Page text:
On behalf of Foods of Norway, a calculation for yeast has been carried out by NORSUS. The yeast production is based on the process developed in Foods of Norway. Beyond being a delivery to Foods of Norway, this work is also important for further work in the Livestock project where NORSUS is a partner. The project was carried out during 2020 and the study is based on data input from Borregaard and NORCE, who has been a subcontractor for Foods of Norway.
This report documents the life cycle assessment (LCA) of production of yeast based on BALI sugar from spruce. Environmental impact from the production of BALI (Borregaard Advanced Lignin) sugar is calculated from confidential data from Borregaard. The nitrogen source of yeast production can be either inorganic or organic. In this study, data for ammonia, waste and blood have been used. The data basis for the latter two is based on emissions from the chicken slaughter process where economic allocation has been applied. The prices are confidential and not stated in the report. There is a degree of uncertainty to these prices as they may change in a new market.
The results show that BALI sugar accounts for the largest share of the environmental impact for all impact categories, however sugar is also the raw material that makes up the majority in quantity. Ammonia and other raw materials accounts for smaller impacts. The impact from processing of yeast accounts for a small share of climate change, therwise negligible.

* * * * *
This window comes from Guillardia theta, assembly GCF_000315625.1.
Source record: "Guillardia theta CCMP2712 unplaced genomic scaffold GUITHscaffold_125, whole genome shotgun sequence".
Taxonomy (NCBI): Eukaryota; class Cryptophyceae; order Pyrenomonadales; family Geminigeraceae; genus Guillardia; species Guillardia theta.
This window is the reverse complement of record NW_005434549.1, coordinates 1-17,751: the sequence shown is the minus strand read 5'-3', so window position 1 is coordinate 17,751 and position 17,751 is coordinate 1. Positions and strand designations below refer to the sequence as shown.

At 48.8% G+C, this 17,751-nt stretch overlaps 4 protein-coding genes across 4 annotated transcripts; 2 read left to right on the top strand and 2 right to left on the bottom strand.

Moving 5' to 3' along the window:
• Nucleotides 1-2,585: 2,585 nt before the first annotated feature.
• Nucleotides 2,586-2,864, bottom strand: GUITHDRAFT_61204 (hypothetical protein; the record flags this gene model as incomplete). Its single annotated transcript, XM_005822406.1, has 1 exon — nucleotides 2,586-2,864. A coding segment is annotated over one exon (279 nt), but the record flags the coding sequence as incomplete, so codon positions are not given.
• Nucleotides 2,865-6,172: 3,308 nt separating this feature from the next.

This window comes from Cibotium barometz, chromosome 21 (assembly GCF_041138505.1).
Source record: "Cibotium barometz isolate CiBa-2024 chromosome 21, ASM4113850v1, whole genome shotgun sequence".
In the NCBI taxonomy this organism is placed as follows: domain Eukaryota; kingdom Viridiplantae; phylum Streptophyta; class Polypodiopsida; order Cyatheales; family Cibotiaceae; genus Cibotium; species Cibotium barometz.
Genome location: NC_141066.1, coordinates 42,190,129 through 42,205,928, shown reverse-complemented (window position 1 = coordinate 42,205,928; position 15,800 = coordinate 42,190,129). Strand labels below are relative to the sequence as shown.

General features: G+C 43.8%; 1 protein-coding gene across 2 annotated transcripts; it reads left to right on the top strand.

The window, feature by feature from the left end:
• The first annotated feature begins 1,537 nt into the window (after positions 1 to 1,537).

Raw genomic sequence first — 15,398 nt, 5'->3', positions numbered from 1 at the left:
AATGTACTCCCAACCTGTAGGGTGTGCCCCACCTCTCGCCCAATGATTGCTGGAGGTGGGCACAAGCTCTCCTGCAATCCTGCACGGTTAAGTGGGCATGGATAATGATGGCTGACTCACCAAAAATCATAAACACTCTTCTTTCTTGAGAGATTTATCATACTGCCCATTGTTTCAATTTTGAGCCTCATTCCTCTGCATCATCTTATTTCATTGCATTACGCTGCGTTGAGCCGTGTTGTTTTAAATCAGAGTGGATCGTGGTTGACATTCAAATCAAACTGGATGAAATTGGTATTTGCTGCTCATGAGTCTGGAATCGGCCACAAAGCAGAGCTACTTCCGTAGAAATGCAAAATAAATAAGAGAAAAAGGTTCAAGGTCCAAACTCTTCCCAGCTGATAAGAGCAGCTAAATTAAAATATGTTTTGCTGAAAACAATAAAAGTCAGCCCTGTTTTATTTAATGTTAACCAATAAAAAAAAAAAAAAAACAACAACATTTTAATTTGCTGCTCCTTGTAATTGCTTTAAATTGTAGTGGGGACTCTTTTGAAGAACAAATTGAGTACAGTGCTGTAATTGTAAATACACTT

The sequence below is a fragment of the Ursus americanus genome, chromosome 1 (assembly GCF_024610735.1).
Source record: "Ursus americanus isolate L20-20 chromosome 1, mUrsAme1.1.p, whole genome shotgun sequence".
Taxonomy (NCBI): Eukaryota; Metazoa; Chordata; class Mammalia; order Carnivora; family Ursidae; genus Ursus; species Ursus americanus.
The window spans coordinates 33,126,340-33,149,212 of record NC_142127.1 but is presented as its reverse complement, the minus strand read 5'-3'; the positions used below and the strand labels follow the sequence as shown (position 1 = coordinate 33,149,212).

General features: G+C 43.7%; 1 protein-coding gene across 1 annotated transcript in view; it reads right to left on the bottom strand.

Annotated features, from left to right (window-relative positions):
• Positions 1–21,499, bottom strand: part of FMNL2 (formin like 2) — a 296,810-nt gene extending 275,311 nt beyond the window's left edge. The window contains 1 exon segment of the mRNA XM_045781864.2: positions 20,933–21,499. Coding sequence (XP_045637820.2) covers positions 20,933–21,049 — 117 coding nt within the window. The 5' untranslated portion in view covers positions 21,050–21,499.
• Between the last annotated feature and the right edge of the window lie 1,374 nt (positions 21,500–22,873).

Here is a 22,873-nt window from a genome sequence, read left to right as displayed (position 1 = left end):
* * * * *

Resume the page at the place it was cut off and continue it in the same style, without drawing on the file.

If an organic N-source is used, chemicals and minerals are not required. When using offal and blood as Nsources,
the environmental impacts for yeast are lower compared to yeast where the N-source comes from ammonia. The only exception is for land occupation, were the burden is slightly higher for yeast with offal Nsource. How much lower depends on the value of the N-source (economic allocation).
A possible further development of the LCA may be inclusion of the benefit of using the biogenic CO2 emitted from the fermentation process in other industrial purposes (i.e. greenhouse production). Then the environmental impact from the upstream value chain can be allocated between the product(s) and yeast. The environmental impact of yeast will then be reduced accordingly.